Friday, December 19, 2008
"Happy 2009" partial draft
Carmine red Col-Erase pencil on copier paper
12.70 x 20.32 c (5.00 x 8.00 in.)
An often asked question to motion picture directors and actors goes along the line of "is there a point in the production when you know if you're making something special?" For that matter, something of a dud? Which makes some sense given the large number of people involved. I don't recall that query posed much to artists, but maybe I'm not reading the right things.
Well, on this piece, THIS is the point that I felt that this was going to be a good drawing. The expressions are pretty set, Tuff-Girl's torso has a nice arc and twist with enough of her legs posed to balance the figure, and the dog, Wichita, is far enough from TG to extend her neck while leaving space between her tongue and TG's cheek creating anticipation.
I use cooking as a better analog for creating art. The choice to stop the drawing process to scan it was akin to stopping beating the eggs only to come back to it and wondering, "Now, where was I? Did I chop the garlic yet?"
Like many things, some thing can go wrong at almost any stage of the process, but I can say that on this piece this is where the process started to flow - where my drawing decisions were more instictual becasue "it looked good" rather than "in order to accomplish 'B', I need to do 'N' and 'Q'."
And that makes THIS my last post before 2009.
Sunday, December 14, 2008
Walt Disney Presents Beauty and the Beast, Re-Sequenced Soundtrack cover
12.06 x 12.06 cm (4.75 x 4.75 in)
Digital mixed media
The re-sequencing project of Disney's The Little Mermaid soundtrack was practice for this one, Beauty and the Beast. The image here is from a scene shortly before the famous ballroom sequence. Mrs. Potts and Footstool were digitally erased, and I re-drew and re-colored Belle and Beast for improved resolution.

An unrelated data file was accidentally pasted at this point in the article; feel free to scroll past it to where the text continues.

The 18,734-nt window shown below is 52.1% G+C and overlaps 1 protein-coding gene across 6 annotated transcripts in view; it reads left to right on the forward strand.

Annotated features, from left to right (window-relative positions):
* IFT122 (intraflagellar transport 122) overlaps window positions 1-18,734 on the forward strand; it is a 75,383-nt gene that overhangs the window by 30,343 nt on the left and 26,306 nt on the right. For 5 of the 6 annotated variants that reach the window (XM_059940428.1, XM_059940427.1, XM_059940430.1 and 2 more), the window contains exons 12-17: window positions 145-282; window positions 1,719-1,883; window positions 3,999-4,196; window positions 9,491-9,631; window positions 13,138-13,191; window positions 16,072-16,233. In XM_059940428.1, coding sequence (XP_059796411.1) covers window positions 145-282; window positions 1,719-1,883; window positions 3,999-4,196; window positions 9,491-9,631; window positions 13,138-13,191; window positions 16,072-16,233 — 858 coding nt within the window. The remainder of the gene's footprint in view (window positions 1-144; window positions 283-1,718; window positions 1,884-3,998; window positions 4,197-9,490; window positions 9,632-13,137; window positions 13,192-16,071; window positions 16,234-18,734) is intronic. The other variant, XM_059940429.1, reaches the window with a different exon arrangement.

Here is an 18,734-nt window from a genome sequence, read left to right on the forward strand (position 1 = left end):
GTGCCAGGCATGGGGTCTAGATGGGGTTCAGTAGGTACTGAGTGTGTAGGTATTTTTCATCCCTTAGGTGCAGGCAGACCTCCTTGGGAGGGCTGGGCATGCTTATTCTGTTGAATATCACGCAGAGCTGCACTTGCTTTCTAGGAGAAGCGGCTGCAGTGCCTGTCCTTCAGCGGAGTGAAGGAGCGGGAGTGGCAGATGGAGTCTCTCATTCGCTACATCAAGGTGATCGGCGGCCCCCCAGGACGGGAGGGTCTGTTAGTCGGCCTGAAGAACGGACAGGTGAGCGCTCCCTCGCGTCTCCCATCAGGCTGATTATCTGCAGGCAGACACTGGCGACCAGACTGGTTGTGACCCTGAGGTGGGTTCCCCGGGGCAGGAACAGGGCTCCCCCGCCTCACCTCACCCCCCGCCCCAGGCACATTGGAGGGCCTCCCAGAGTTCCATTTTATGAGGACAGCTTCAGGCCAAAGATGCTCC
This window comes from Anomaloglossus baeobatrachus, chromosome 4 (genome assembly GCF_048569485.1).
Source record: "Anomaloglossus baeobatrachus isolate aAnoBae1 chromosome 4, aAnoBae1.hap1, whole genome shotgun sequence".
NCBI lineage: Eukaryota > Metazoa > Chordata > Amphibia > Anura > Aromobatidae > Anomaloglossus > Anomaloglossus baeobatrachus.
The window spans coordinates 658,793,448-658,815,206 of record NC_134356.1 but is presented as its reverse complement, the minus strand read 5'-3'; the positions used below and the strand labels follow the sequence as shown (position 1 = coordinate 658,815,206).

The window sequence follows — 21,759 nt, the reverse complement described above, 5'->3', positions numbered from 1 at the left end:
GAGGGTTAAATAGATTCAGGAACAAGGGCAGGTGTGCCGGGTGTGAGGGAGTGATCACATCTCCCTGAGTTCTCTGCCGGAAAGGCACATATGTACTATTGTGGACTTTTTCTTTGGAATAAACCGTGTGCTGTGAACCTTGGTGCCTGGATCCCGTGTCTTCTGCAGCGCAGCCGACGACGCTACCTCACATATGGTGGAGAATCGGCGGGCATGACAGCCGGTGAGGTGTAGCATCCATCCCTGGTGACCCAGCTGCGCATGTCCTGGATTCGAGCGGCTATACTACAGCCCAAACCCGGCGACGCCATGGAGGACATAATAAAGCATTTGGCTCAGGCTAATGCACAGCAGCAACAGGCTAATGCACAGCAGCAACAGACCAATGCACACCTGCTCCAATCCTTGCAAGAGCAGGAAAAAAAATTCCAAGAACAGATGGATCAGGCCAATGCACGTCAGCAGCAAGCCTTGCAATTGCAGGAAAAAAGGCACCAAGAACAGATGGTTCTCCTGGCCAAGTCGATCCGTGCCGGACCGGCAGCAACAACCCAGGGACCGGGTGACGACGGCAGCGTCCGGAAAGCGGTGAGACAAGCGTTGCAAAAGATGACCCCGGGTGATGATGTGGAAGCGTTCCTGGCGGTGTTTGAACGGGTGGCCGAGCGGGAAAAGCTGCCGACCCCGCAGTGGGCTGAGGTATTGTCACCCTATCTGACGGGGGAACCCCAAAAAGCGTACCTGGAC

In 1991, I was was swept up in the renaissance of animation which began with The Little Mermaid. I had at the time, and still own, so much B&B merchandise, it was ridiculous. Working at Disneyland, I easily found myself among other B&B fans. The soundtrack, beloved as it was, suffered from the flaw of having its tracks out of order, with the songs grouped together in the beginning and the orchestral score tracks grouped at the end.
17 years later, I get to correct that error. Well, it makes me happy, at least.
1. Prologue 2:27
2. Belle 5:10
3. To The Fair 1:58
4. Wolf Attack (Unreleased Master) 2:42
5. Belle (Reprise) 1:05
6. Gaston 3:40
7. Gaston (Reprise) 2:04
8. Be Our Guest 3:45
9. West Wing 3:42
10. Something There 2:19
11. Beauty And The Beast 2:47
12. The Beast Lets Belle Go 2:22
13. The Mob Song 3:31
14. Battle On The Tower 5:30
15. Transformation #2 (Final) 5:48
16. Beauty And The Beast (Duet) 4:05 featuring Celine Dion & Peabo Bryson
Track 4, "Wolf Attack" is taken from the four disc set of Alan Menken and Howard Ashman music, "The Music Behind the Magic."
Also from that collection is track 15, "Transformation #2," replacing the similarly named track on the original soundtrack. This composition, however, matches the cue in the final film. In the notes, Menken explains that he composed "countless demos of underscore for this moment when the Beast 'dies' in Belle's arms." The final version in the film is more somber.
Also of note, about 2 minutes and 17 seconds into track 9, "West Wing" is a cue that comes from the scene beginning in the tower just after Maurice is shuffled away from the castle in a walking carriage and through Beast leading Belle to her room. Had I fancy audio editing tools, I might have separated the two cues, but that second part of track 9 does finish off the first rather well; working as underscore, hardly being strong enough to stand on its own.